Thomas and Hayden wrote up the story of the ad: we see a world of mind-controlled, shuffling men all in gray, staring at a video screen showing the face of Big Brother droning on about "information purification directives." A lone woman clad in vibrant red shorts and a white tank-top (bearing a Mac logo) runs from riot police, dashing up an aisle towards Big Brother. Just before being snatched by the police, she flings a sledgehammer at Big Brother's screen, smashing him just after he intones "We shall prevail!" Big Brother's destruction frees the minds of the throng, who quite literally see the light, flooding their faces now that the screen is gone. A mere eight seconds before the one-minute ad concludes, a narrator briefly mentions the word "Macintosh," in a restatement of that original tagline: "On January 24th, Apple Computer will introduce Macintosh. And you'll see why 1984 won't be like '1984.'" An Apple logo is shown, and then we're out—back to the game.

In 1983, in a presentation about the Mac, Jobs introduced the ad to a cheering audience of Apple employees:

"... It is now 1984. It appears IBM wants it all. Apple is perceived to be the only hope to offer IBM a run for its money. Dealers, initially welcoming IBM with open arms, now fear an IBM-dominated and -controlled future. They are increasingly turning back to Apple as the only force that can ensure their future freedom. IBM wants it all and is aiming its guns on its last obstacle to industry control: Apple. Will Big Blue dominate the entire computer industry? The entire information age? Was George Orwell right about 1984?"

After seeing the ad for the first time, the Apple audience totally freaked out (jump to about the 5-minute mark to witness the riotous cheering).


Chiat\Day hired Ridley Scott, whose 1982 sci-fi film Blade Runner had the dystopian tone they were looking for (and Alien wasn't so bad either). Scott filmed the ad in London, using actual skinheads playing the mute bald men—they were paid $125 a day to sit and stare at Big Brother; those who still had hair were paid to shave their heads for the shoot. Anya Major, a discus thrower and actress, was cast as the woman with the sledgehammer largely because she was actually capable of wielding the thing.

Mac programmer Andy Hertzfeld wrote an Apple II program "to flash impressive looking numbers and graphs on [Big Brother's] screen," but it's unclear whether his program was used for the final film. The ad cost a shocking $900,000 to film, plus Apple booked two premium slots during the Super Bowl to air it—carrying an airtime cost of more than $1 million.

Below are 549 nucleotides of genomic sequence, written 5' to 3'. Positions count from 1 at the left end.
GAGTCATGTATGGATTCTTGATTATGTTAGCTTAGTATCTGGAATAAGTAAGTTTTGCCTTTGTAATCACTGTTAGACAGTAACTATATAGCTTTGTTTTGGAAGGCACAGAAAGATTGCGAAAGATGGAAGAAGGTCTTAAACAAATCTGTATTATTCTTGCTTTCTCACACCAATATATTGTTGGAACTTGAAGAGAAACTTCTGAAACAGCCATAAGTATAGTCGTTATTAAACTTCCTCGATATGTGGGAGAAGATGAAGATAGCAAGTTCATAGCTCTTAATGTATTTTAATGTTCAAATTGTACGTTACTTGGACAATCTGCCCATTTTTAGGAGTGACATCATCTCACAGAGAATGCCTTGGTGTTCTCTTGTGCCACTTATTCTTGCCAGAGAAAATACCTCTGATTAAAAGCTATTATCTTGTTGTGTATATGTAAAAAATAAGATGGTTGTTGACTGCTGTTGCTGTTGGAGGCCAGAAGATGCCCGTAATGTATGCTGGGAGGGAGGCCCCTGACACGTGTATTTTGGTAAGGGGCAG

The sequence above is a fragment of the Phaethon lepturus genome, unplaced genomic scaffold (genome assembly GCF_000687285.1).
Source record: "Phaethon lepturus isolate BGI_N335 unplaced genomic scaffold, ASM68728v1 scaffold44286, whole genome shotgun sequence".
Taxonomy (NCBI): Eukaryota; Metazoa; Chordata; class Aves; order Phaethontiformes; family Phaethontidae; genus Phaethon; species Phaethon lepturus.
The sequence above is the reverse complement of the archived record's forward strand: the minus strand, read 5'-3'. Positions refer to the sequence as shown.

Although Jobs and his marketing team (plus the assembled throng at his 1983 internal presentation) loved the ad, Apple's Board of Directors hated it. After seeing the ad for the first time, board member Mike Markkula suggested that Chiat\Day be fired, and the remainder of the board were similarly unimpressed. Then-CEO John Sculley recalled the reaction after the ad was screened for the group: "The others just looked at each other, dazed expressions on their faces ... Most of them felt it was the worst commercial they had ever seen. Not a single outside board member liked it." Sculley instructed Chiat\Day to sell off the Super Bowl airtime they had purchased, but Chiat\Day principal Jay Chiat quietly resisted. Chiat had purchased two slots—a 60-second slot in the third quarter to show the full ad, plus a 30-second slot later on to repeat an edited-down version. Chiat sold only the 30-second slot and claimed it was too late to sell the longer one. By disobeying his client's instructions, Chiat cemented Apple's place in advertising history.

When Apple co-founder Steve Wozniak heard that the ad was in trouble, he offered to pony up half the airtime costs himself, saying, "I asked how much it was going to cost, and [Steve Jobs] told me $800,000. I said, 'Well, I'll pay half of it if you will.' I figured it was a problem with the company justifying the expenditure. I thought an ad that was so great a piece of science fiction should have its chance to be seen."

But Woz didn't have to shell out the money; the executive team finally decided to run a 100-day advertising extravaganza for the Mac's launch, starting with the Super Bowl ad—after all, they had already paid to shoot it and were stuck with the airtime.

1984 - Big Brother